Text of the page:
Tinker Tailor Soldier Spy

Tinker Tailor Soldier Spy (2011)



That’s the word that comes to mind when watching Tomas Alfredson’s “Tinker Tailor Soldier Spy.” The morality is murky, the mise en scene is murky, the code-language is murky. The film is a corrective for anyone who misses the Cold War.

But is the plot too murky? Or truncated? The movie is based upon the 432-page Cold War novel by John le Carré, which was made into a seven-part, five-and-a-half-hour BBC miniseries starring Alex Guinness in 1979. Now it’s down to two hours. In that time, amid much silence, code language, and the cold vacuity of gray-brown institutional buildings, we meet a dozen or more characters, five of whom could be traitors, all of whom are given further codenames, the titular codenames, while being investigated by George Smiley (Gary Oldman), the career spy who is pulled from a forced retirement, and who may be a suspect himself. By the time we get a handle of who’s who and what’s what, it’s time for the big reveal, and we still barely know “tailor” and “soldier,” which eliminates half our suspects. So who could it be? Oh, right. Him. There you go.

Of course the big reveal, for some, is about as much a reveal as who killed Hamlet’s father. The story is so well-known, particularly in Great Britain, that at this point it’s more about form than content: “How is the story told?” rather than “What happens?” And in this, Alfredson (“Let the Right One In”) triumphs. In “Three Days of the Condor,” a 1970s-era CIA director is asked if he misses the kind of action he saw in the intelligence field during World War II. “I miss that kind of clarity,” he responds. “Tinker Tailor” is all about that lack of clarity. It’s about murkiness. Le Carré has already called it the best adaptation of his work.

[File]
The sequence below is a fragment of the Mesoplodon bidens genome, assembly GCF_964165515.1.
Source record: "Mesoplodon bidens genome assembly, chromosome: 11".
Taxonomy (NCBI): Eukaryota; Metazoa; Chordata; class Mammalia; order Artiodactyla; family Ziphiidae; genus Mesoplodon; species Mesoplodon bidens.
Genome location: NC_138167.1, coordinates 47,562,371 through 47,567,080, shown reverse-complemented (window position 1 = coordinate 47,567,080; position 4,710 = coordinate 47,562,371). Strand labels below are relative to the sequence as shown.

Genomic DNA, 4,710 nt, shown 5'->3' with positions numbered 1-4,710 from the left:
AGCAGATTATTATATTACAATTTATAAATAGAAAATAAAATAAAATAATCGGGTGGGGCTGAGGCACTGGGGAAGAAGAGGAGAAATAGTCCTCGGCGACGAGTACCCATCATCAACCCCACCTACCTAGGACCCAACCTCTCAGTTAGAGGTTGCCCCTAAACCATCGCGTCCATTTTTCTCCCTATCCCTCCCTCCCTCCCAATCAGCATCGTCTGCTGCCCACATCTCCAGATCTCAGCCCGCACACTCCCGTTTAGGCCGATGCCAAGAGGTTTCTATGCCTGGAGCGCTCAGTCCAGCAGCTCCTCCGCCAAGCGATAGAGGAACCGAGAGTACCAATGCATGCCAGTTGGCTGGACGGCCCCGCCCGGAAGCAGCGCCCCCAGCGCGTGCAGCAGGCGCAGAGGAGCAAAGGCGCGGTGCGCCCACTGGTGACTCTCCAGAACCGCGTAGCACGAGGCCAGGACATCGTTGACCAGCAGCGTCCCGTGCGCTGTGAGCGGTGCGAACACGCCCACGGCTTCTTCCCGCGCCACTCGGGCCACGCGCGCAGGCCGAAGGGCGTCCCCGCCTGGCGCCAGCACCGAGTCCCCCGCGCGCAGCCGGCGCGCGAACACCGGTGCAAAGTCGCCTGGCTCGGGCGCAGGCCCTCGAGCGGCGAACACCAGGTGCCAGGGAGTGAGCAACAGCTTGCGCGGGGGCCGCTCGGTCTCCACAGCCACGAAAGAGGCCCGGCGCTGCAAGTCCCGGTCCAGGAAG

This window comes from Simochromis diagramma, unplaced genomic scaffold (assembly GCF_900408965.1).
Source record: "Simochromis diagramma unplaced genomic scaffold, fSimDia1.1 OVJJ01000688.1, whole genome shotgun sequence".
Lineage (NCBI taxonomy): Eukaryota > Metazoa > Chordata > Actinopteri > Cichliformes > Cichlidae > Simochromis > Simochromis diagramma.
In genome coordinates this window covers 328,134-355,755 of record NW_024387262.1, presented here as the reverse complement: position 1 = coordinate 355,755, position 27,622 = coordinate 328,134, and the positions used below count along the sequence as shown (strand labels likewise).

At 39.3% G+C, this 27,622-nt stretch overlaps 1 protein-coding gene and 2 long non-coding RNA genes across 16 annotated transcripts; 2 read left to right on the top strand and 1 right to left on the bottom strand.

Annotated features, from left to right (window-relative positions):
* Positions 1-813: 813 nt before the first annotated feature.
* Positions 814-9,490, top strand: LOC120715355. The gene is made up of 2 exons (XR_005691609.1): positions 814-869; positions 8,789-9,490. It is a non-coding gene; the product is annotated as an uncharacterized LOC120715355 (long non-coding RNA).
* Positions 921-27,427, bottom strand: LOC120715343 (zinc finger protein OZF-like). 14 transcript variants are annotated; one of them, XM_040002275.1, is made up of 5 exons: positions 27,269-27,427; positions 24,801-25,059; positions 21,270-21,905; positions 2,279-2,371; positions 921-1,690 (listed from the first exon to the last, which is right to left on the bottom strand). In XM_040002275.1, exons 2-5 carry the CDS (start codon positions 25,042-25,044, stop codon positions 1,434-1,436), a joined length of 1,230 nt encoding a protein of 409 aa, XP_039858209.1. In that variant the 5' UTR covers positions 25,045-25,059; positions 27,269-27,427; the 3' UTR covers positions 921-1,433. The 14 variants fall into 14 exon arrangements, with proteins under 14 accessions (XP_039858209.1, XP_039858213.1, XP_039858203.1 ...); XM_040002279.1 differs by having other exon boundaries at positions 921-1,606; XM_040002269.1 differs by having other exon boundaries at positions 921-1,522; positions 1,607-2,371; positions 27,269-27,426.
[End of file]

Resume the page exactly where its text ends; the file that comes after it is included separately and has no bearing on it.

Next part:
It begins in suspicion and in the negative. “You weren’t followed?” Control (John Hurt) asks Jim Prideaux (Mark Strong), a former head of the Scalphunters division. “I want you go to go Budapest,” he tells him. “This is not above board,” he tells him.

Apparently a Hungarian general wants to come over but in Budapest things go wrong and Prideaux winds up dead. It’s such a fiasco that Control, Chief of the Circus, which is the nickname of the Secret Intelligence Service, which is more commonly known as MI6, is dismissed, along with his deputy, Smiley. This is handled so subtly that I missed it. Wait a minute, what? “A man should know when to leave the party,” Control says. “Smiley is leaving with me,” Control says. And that’s that. These are men who reveal little, after all, Smiley most of all, so I missed the power struggle in those 14 words. Control is soon dead while Smiley swims with elderly men, head gliding above the water, at Hampstead Pond. At this point, we’ve been given three characters: two are now dead and one is retired. Alfredson giveth and taketh. He leaves us nothing to hold onto. The proper feeling for the rest of the story.

Besides, one of the characters turns out to be not dead, Prideaux, whom we see teaching French in some country school, recruiting a sad, fat kid to be his lookout. Is this a flashback? What is this?

Besides, one of the characters turns out to be not retired. When Ricki Tarr (Tom Hardy), a Scalphunter apparently gone rogue, shows up at the home of Oliver Lacon (Simon McBurney), the permanent undersecretary, with the same news that Control told Prideaux at the open— there’s a mole at the top of the Circus—Smiley is recalled to investigate. He reacts to this news quietly, without emotion, but his words pack a punch. “I’m retired, Oliver,” he tells Lacon laconically. “You fired me.”

But he accepts the job and chooses two men, Peter Guillam (Bendedict Cumberbatch) and Mendel (Roger Lloyd-Pack)—impeccable, one assumes—and off they go, slowly and steadily.

Control’s suspicions centered on five men, whom he gave code names from a British children’s rhyme: Tinker, Tailor/ Soldier, Sailor/ Rich Man, Poor Man/ Beggar Man, Thief. (In the U.S., we borrowed the second stanza.) Thus: